Student Scholar Symposium Abstracts and Posters

Document Type


Publication Date

Spring 5-4-2023

Faculty Advisor(s)

Dr. Desiree Crevecouer-MacPhail


This study examined the relationship between types of discrimination and its effect on mental health. Specifically, comparing microaggressions and blatant discrimination to see which variable had a significant impact on depression and anxiety. Microaggressions, derogatory slights/insults directed at members of an oppressed group, are a primary focus for researchers looking at racial discrimination. The impact of microaggressions is prevalent across a myriad of different marginalized groups such as people of color, women, and the LGBTQ+ community. Microaggressions have a large negative impact on mental and physical well-being in individuals, with research finding that it has a negative impact on symptoms related to anxiety, depression, self-esteem, and behavior. Results are expected to find a consistent relationship between higher levels of anxiety/depression when more experiences of microaggressions/blatant discrimination were reported. Specifically, those who had more experiences with blatant discrimination would suffer from higher levels of depression, whereas those who experienced a higher number of microaggressions would suffer higher levels of anxiety. The results of this study will help to inform individuals on the respective effects of microaggressions and blatant discrimination on mental health. Mental health professionals can use this information to further race-related research, being able to incorporate these results into their work, in order to individualize the way they interact with patients from marginalized groups. More importantly, this research will shed light on the experiences of marginalized individuals and allow them to feel more comfortable sharing their stories publicly.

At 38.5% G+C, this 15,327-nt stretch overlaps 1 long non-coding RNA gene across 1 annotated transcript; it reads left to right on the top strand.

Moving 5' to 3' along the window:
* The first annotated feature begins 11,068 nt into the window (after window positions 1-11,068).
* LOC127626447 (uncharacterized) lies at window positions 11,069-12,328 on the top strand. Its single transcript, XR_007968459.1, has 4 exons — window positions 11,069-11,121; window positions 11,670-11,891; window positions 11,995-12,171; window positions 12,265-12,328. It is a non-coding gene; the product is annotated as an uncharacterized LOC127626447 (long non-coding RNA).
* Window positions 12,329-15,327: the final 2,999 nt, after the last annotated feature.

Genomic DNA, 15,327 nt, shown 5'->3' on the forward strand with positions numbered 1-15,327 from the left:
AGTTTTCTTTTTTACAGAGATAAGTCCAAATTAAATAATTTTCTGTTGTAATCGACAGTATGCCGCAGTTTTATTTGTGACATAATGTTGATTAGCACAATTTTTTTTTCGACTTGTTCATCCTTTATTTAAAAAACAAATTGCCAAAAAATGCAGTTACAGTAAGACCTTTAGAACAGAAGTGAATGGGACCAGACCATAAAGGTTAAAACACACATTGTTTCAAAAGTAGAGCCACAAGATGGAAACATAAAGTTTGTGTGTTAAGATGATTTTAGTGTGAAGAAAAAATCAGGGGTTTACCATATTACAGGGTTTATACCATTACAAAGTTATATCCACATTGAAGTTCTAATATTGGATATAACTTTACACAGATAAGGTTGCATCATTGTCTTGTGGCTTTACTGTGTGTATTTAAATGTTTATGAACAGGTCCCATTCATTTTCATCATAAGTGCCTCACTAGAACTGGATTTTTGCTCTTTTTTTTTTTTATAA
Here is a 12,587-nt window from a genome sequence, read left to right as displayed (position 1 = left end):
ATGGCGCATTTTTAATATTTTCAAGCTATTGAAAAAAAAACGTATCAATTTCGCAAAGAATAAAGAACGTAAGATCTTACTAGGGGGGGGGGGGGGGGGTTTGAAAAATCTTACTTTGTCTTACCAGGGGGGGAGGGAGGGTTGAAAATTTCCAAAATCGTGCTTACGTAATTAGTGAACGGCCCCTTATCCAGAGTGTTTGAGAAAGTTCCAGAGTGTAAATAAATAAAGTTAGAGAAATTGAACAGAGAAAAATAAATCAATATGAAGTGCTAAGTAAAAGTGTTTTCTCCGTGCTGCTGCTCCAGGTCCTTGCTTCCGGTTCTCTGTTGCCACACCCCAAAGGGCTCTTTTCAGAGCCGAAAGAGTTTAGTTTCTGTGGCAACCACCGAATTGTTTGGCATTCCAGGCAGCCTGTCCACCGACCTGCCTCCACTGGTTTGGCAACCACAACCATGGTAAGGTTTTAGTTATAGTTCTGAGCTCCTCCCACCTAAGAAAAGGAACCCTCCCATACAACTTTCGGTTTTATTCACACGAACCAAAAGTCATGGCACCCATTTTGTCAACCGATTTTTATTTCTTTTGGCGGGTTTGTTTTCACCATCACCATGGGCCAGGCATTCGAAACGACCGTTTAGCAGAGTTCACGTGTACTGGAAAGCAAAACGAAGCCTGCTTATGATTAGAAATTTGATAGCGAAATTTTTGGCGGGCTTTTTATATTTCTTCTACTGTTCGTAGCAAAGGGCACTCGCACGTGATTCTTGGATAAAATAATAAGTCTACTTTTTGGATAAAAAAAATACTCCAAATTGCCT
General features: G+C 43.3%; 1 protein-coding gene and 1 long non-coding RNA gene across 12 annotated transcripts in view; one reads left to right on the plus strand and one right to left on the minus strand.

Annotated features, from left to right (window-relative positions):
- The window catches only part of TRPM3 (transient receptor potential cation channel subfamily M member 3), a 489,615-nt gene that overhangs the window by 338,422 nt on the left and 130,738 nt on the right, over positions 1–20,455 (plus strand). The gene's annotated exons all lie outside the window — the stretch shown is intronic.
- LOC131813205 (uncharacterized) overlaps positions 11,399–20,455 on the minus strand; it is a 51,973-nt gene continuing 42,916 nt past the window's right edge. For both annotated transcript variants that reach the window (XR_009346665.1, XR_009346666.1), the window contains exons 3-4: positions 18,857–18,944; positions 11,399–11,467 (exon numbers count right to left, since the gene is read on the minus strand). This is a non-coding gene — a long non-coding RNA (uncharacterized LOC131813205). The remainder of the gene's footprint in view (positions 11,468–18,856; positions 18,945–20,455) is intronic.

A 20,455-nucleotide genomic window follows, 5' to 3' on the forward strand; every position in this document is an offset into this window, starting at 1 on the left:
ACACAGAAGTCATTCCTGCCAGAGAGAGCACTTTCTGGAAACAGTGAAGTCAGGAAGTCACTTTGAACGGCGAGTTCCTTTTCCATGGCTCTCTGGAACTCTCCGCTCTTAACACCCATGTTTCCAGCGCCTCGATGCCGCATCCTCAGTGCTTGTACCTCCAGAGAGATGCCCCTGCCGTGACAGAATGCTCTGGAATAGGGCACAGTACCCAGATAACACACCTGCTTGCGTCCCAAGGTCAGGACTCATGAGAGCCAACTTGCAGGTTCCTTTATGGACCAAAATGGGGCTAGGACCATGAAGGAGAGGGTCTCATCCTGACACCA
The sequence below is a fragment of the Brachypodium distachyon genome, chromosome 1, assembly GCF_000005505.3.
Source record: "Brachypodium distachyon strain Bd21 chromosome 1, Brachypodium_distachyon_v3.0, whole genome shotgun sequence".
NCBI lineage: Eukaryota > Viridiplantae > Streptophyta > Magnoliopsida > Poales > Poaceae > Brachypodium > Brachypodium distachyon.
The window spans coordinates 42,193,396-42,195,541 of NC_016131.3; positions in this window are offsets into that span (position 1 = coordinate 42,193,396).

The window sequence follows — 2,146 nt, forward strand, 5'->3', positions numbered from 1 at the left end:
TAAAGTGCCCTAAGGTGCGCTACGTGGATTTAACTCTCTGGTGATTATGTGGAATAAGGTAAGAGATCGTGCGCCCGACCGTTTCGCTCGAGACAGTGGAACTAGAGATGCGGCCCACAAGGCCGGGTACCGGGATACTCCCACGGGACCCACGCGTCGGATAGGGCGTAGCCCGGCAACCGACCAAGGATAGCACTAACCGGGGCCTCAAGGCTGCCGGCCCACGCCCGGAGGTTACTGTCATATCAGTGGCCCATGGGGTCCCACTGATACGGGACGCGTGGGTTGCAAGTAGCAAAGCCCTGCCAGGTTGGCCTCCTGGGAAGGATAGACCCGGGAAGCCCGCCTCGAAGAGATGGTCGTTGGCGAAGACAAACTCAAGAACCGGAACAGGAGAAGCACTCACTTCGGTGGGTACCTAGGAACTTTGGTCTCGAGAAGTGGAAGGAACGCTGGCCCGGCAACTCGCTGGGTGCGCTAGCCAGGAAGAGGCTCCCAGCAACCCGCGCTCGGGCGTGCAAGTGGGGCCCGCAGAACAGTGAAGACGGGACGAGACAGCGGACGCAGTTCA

Presented at the Spring 2023 Student Scholar Symposium at Chapman University.